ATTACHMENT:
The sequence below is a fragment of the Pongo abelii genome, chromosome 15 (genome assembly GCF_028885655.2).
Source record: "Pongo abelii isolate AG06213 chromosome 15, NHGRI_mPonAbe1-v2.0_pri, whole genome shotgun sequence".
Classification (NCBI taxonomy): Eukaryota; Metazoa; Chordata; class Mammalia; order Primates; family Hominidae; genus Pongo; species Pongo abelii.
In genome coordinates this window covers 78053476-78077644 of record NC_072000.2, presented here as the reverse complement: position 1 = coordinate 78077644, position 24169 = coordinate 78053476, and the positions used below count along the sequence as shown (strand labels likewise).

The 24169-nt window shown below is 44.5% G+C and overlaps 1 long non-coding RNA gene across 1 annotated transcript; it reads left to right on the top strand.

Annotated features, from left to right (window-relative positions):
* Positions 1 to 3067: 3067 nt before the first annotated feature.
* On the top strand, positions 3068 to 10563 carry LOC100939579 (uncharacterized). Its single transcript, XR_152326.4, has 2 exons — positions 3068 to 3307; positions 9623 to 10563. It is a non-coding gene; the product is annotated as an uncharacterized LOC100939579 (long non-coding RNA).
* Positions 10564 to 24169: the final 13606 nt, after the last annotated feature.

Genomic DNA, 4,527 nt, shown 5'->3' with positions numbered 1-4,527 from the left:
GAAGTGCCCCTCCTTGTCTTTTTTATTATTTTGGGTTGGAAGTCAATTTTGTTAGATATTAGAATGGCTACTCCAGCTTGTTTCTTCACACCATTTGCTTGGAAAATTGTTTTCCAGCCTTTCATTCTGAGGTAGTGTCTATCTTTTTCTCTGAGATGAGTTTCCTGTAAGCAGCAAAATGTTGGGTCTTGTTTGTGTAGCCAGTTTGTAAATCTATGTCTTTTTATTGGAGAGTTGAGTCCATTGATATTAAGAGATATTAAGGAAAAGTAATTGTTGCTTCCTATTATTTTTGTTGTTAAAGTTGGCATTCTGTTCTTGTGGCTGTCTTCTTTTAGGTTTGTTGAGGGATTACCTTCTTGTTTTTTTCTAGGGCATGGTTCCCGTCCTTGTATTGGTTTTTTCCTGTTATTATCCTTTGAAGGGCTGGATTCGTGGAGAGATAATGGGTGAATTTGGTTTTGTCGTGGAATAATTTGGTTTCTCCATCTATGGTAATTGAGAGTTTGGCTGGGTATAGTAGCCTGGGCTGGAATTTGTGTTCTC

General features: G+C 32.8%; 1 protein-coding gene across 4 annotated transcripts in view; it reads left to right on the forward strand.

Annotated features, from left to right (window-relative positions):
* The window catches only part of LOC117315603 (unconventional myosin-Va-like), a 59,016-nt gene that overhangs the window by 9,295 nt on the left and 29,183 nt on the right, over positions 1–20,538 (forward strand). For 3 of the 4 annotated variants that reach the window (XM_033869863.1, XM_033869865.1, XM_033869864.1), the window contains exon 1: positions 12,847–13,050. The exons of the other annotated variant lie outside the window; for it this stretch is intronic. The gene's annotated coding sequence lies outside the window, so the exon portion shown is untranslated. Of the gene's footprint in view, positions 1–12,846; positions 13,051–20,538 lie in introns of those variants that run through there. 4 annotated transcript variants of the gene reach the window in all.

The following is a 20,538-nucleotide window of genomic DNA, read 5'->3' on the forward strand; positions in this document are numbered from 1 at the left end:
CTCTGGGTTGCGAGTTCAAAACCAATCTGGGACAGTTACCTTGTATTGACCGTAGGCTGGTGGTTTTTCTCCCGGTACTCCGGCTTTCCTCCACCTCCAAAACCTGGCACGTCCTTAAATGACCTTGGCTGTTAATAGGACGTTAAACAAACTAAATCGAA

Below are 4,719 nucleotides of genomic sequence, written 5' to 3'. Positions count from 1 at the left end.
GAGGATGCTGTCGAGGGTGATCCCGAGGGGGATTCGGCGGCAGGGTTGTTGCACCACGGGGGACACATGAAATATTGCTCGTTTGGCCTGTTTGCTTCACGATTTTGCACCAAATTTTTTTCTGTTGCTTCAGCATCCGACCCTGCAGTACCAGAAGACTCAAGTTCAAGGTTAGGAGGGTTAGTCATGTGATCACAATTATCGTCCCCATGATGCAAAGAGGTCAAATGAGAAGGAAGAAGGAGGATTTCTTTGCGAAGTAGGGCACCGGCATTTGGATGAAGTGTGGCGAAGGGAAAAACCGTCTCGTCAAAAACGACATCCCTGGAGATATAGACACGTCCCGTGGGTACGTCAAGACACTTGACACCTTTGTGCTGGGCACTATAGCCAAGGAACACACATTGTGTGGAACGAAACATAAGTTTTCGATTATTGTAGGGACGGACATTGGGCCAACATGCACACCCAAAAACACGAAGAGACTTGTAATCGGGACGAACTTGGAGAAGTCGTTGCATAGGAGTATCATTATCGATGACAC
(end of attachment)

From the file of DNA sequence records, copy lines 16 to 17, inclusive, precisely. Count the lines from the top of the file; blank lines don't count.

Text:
CTCTGGGTTGCGAGTTCAAAACCAATCTGGGACAGTTACCTTGTATTGACCGTAGGCTGGTGGTTTTTCTCCCGGTACTCCGGCTTTCCTCCACCTCCAAAACCTGGCACGTCCTTAAATGACCTTGGCTGTTAATAGGACGTTAAACAAACTAAATCGAA

Below are 4,719 nucleotides of genomic sequence, written 5' to 3'. Positions count from 1 at the left end.